Assumption 3) teachers are the biggest influence on a child's education. False.
Assumption 4) tests are being scored by highly trained individuals and/or teachers, thus the scores are reliable. False!
(This delightful article helps clarify that:

And the right-wing and neoliberal ideology that goes along with these assumptions: teachers are inherently lazy and we have to make sure they are doing their job by holding them accountable with a big bludgeon.

For teachers who teach in non-tested subject areas, they will undoubtedly get the added bonus of being evaluated on students they never even teach. How's that for fair? If you teach high achieving kids, you could be rated as the worst teacher because your kids were already high to start with.

For some additional research on the subject try Audrey Amrein-Beardsley's writings on her blog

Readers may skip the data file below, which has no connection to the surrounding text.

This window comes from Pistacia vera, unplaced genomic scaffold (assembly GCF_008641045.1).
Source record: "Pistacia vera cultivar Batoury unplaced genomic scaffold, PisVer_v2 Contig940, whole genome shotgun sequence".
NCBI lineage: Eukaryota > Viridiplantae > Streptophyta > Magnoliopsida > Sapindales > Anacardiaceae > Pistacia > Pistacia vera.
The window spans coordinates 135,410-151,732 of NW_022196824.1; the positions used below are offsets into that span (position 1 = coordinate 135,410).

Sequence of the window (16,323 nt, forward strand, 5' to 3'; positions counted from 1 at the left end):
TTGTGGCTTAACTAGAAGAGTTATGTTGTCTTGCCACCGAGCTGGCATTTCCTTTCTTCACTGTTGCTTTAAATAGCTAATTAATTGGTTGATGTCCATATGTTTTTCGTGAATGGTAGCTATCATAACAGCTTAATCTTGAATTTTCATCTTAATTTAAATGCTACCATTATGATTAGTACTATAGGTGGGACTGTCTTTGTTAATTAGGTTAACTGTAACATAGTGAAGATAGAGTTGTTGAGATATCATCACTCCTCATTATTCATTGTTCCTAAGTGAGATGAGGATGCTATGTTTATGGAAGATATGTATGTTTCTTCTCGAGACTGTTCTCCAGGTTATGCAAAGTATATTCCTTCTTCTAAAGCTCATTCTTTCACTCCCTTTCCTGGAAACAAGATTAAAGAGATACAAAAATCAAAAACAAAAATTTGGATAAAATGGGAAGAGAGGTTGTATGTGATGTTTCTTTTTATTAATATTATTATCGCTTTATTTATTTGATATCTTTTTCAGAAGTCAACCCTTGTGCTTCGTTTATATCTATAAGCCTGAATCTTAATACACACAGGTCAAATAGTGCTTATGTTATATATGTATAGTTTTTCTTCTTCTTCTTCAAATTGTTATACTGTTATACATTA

A good list of problems from Fair Test http://www.fairtest.org/why-teacher-evaluation-shouldn’t-rest-student-test

And read the horror stories out of other states
FL : http://staugustine.com/news/local-news/2014-02-24/teacher-grading-scores-released#.UxaKpsu9KK0


NY http://www.huffingtonpost.com/2012/03/02/new-york-city-teacher-rat_n_1316755.html


CA http://www.nytimes.com/2010/11/10/education/10teacher.html?_r=0


Mark Ahlness said...

Two things -
First, big props to CT for explaining what most who understand teaching consider obvious. Your links are wonderful. Thank you!
Second, Melissa I am shocked that you would even consider 1% of a teacher evaluation based on student test scores to be ok. Bad science is bad science, sheesh.

Anonymous said...

You are welcome, Mark. On the surface, this sounds like a reasonable idea to many people, including some teachers who don't get the nuances or who teach in high-income/high-test score schools/districts. But the devil is in the details, as they say....
And once WA starts down this slippery slope, who knows if we'll ever get back up.

Plus there is no valid, peer-reviewed research to back any of it up. It's all just ideology and theory, with the latter mostly done by economists.